Call of Duty has been through many ups and downs throughout its 20-year lifespan. The franchise has hopped between different settings, experimented with various styles of gameplay, and introduced several iconic characters through its story mode.
However, the series appears to be stuck in the past today, shackled by the burden of its former brilliance. Where Treyarch and Infinity War were continuously improving on their formula during the IP’s prime, modern Call of Duty is often happy to offer old content with a fresh coat of paint.
As someone who fell in love with the IP after 2007’s Call of Duty 4, I can see a glaring lack of innovation in the series today. Therefore, I find this approach of relying on nostalgia and classic games detrimental to the franchise.
Why it matters: Activision continues to set new records, with Modern Warfare 2 becoming the biggest Call of Duty launch in 2022. With such appeal and prestige, the IP deserves more than just a nostalgia-fueled trip each year.
An Innovative First-Person Shooter
Believe it or not, Call of Duty was once among the most innovative franchises. For starters, the original Modern Warfare pioneered a new style of cinematic campaigns for first-person shooters, inspiring several juggernauts to follow. This very formula has persisted for over 15 years.
Earlier entries were also quick to leave behind old ideas for new ones. In 2007, I was already impressed with new introductions like a class system for loadouts, killstreaks, and progression challenges.
However, only two years later, I was shocked to see Modern Warfare 2 introducing customizable killstreaks, a tactical nuke, Pro perks, new attachments, a third-person mode, and a more explosive campaign.
Treyach had similar ideas for the Black Ops IP. Black Ops 1 delivered a new cast of characters that rivaled the likes of Captain Price and Soap while expanding on the multiplayer through additions like COD Points, Party Games, and Wager Matches.
Following the success of Black Ops 2, the series moved to a sci-fi setting, changing its core movement and gameplay with each entry. I always enjoyed going back and forth between these games since each release had its distinct identity.
However, I believe the success of 2019’s Modern Warfare reboot has led to an identity crisis for the franchise.
The Modern Warfare 2019 Engine
Needless to say, Modern Warfare 2019 was a breath of fresh air, one that Call of Duty desperately needed at the time.
To me, Black Ops 4 proved that Treyarch was running out of steam in 2018, and Sledgehammer’s return to World War 2 in 2017 left a lot to be desired. Infinity Ward then rose to the occasion, introducing a Modern Warfare reboot.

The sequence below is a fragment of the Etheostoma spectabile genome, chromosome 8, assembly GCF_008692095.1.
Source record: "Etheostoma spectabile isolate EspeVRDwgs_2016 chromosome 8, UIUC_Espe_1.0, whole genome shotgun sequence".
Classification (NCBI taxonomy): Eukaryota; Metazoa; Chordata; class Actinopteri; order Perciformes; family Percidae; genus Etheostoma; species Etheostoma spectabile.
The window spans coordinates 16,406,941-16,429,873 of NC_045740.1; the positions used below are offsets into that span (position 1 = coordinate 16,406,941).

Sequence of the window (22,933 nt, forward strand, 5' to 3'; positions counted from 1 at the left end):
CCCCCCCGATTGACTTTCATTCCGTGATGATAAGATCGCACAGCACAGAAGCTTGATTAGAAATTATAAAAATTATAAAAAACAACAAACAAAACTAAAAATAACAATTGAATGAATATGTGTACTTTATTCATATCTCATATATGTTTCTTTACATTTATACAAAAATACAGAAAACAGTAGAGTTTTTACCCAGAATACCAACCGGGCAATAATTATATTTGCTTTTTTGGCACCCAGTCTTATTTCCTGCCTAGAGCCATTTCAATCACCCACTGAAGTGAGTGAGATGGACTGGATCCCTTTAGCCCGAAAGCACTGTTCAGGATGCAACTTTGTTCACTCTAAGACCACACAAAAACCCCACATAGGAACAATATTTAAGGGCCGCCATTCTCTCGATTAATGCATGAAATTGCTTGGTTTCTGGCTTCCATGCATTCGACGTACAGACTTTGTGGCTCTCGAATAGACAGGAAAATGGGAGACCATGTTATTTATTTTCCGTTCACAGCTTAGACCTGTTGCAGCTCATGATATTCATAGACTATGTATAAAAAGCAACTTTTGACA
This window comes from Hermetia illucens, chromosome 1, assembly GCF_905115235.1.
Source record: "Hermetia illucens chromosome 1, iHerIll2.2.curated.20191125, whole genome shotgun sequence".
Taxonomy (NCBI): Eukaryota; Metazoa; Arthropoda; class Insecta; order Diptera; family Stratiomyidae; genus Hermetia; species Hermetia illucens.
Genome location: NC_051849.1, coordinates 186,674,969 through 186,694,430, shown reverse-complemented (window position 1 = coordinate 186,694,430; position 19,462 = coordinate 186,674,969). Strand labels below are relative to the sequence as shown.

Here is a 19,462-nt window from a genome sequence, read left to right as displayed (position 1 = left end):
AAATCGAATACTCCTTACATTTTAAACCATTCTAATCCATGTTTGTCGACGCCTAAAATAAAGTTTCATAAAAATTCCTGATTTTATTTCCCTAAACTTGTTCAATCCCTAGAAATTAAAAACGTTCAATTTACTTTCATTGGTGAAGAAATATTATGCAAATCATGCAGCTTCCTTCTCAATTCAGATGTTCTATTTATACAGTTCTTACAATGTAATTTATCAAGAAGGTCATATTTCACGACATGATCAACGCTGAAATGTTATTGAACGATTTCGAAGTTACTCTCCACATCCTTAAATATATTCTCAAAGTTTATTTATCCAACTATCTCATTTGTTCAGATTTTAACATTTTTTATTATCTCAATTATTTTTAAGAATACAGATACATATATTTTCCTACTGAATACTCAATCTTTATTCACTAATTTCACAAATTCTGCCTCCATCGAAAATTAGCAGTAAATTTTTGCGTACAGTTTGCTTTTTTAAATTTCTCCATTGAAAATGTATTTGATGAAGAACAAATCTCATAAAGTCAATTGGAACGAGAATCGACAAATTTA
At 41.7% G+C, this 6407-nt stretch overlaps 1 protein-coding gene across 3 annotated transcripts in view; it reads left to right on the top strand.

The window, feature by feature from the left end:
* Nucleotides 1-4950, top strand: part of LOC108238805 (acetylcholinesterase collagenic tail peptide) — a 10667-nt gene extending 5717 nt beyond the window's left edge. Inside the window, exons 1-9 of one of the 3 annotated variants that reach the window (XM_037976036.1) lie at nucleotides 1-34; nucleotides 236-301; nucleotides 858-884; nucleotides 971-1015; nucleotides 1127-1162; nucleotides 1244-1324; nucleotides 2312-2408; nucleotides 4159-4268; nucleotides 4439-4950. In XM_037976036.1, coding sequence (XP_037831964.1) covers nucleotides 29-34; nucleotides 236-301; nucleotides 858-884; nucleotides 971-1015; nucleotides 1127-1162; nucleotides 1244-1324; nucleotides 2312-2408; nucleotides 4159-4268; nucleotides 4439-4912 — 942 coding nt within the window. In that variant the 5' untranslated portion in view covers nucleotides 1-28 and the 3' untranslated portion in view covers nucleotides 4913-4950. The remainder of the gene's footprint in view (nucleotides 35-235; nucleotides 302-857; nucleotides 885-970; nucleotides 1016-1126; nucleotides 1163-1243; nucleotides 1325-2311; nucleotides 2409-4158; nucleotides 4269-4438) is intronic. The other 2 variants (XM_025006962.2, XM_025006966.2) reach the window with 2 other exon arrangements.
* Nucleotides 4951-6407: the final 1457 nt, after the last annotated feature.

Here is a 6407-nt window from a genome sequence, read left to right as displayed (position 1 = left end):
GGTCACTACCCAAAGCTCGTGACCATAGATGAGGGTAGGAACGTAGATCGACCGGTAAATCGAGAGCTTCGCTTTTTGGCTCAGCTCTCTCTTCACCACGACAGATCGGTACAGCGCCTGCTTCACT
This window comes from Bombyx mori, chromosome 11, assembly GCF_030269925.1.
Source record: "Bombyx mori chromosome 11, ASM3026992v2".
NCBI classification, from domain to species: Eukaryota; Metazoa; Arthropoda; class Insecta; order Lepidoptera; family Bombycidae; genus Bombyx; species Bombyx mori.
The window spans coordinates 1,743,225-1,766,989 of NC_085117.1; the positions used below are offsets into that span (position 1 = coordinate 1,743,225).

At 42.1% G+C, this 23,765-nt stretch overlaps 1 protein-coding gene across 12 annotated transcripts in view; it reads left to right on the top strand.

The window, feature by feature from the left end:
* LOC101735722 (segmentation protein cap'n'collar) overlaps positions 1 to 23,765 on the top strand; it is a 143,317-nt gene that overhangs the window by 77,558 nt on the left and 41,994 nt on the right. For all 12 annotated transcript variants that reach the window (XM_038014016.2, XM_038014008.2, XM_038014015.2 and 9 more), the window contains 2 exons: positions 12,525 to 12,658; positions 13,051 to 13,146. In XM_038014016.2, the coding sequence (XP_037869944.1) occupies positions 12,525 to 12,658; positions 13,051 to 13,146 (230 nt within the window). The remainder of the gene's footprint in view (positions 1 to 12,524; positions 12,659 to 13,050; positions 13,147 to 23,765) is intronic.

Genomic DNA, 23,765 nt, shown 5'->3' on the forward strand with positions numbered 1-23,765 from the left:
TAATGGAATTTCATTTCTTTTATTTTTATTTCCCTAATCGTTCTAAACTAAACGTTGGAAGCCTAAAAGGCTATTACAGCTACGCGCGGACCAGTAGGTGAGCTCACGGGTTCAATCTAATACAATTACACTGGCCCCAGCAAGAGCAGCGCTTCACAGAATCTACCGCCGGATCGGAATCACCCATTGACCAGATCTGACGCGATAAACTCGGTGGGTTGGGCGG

This game fundamentally revamped the series, implementing a new movement system, varied weapon handling, and Gunsmith for customization. As great as these systems were, I hold the opinion that these changes may have done more harm than good.
Apart from Treyarch’s Black Ops Cold War in 2020, each subsequent entry has used the Modern Warfare 2019 engine. What this means for the games is that they feel extremely similar to each other.
Admittedly, this was always a complaint about older Call of Duty entries, but it has never been more true than in the last few years. With each game relying on the same tech, many elements are clearly shared across recent releases.
Activision’s studios are also working more closely than before. All of these factors come together to produce games that feel reluctant to break away from the Modern Warfare 2019 formula.
Nostalgia Is A Powerful Tool
This franchise has never been as reliant on nostalgia as it is today. I have noticed that older multiplayer maps are more prevalent in newer games than before, while the new additions have failed to measure up to these maps.
Modern Warfare 3 is taking this practice to a new level by adding every map from 2009’s Modern Warfare 2 without a single new 6v6 map at launch. This practice is also evident in the narrative side of the IP.
Characters like Captain Price, Ghost, and Soap are still leading the charge for this rebooted series, albeit with reimagined renditions. Modern Warfare 2’s entire marketing beat was centered on Ghost, with the character also appearing on the cover art.
Gone are the days of Call of Duty introducing incredibly memorable characters like Makarov, Frank Woods, and Raul Menendez, with the developers seemingly satisfied with revisiting established characters time and again.
With rumors pointing to the next game using remastered maps from Black Ops 2, this practice appears to be here for good. However, all hope is not lost.
Microsoft has acquired Activision Blizzard, and I hope this change will finally bring an end to the tedious yearly releases of Call of Duty, allowing these incredibly talented developers some time to breathe and come up with exciting ideas.
Thank you! Please share your positive feedback. 🔋
How could we improve this post? Please Help us. 😔
Avinash is currently pursuing a Business degree in Australia. For more than three years, he has been working as a gaming journalist, utilizing his writing skills and love for gaming to report on the latest updates in the industry. Avinash loves to play action games like Devil May Cry and has also been mentioned on highly regarded websites, such as IGN, GamesRadar, GameRant, Dualshockers, CBR, and Gamespot.